Spatial learning and memory in aging C57BL/6 mice

Craig Weiss*, Arati Shroff, John F. Disterhoft

*Corresponding author for this work

Research output: Contribution to journalArticlepeer-review

20 Scopus citations


We evaluated spatial behaviors as a function of age in C57BL/6 mice (4, 16, and 24 months). Simple exploration was measured in an open field, spatial memory was assessed with spontaneous alternation in a Y maze, and spatial learning and memory were measured using a 16 well hole-board with water rewards. The results indicate significant age-related decreases in exploration, significantly less alternation in the Y maze for the two older age groups, and significant age-related impairments in reference and working memory with the hole-board task. Deficits in the hole-board were not due to a lack of exploration, or time to complete the task. A factor analysis indicated that the behavioral measures factor differently with each other as a function of age, and a step-wise regression of the behavioral measures with age indicated that each task uniquely and independently revealed age-related impairments. In conclusion, the three tasks reported here can form a battery of tests to examine changes in spatially mediated behaviors and in the molecular/physiological mechanisms within the limbic system of the aging brain.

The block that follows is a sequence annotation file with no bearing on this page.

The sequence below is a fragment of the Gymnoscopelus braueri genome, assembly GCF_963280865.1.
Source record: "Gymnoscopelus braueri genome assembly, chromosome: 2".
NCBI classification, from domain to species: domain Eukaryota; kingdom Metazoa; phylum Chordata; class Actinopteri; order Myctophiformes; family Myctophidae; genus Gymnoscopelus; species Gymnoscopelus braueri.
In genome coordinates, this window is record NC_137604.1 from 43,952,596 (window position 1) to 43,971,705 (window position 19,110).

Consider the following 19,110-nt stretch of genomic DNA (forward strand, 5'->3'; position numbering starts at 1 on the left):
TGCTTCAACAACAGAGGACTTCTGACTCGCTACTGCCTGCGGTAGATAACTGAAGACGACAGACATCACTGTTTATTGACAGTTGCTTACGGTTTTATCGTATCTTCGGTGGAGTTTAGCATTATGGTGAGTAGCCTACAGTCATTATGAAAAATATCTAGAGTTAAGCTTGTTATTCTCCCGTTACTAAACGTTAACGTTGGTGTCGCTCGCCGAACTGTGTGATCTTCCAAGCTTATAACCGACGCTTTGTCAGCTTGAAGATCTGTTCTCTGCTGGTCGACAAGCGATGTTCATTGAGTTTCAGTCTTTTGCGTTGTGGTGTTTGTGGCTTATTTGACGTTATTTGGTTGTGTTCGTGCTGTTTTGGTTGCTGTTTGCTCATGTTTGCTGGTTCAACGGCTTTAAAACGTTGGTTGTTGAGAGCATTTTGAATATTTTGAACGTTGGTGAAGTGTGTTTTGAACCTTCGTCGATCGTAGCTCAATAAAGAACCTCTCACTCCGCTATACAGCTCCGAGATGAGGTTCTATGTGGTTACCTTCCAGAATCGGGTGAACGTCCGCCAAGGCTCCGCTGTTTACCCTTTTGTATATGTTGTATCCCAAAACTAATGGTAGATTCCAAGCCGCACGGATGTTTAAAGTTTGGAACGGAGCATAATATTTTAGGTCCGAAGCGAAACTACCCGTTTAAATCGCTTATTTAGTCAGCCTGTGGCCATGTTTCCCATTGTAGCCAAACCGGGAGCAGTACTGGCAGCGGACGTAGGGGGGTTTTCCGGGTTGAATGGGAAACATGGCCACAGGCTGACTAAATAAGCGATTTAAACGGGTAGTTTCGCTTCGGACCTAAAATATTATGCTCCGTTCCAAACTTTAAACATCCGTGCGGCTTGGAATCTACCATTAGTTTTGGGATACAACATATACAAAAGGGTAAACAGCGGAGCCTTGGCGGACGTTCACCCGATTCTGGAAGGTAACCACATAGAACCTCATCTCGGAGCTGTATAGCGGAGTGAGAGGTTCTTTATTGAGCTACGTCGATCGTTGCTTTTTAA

Original languageEnglish (US)
Pages (from-to)77-92
Number of pages16
JournalNeuroscience Research Communications
Issue number2
StatePublished - Sep 1 1998


  • Hippocampus
  • Hole-board
  • Open field
  • Spontaneous alternation
  • Water maze
  • Y maze

ASJC Scopus subject areas

  • Neuroscience(all)


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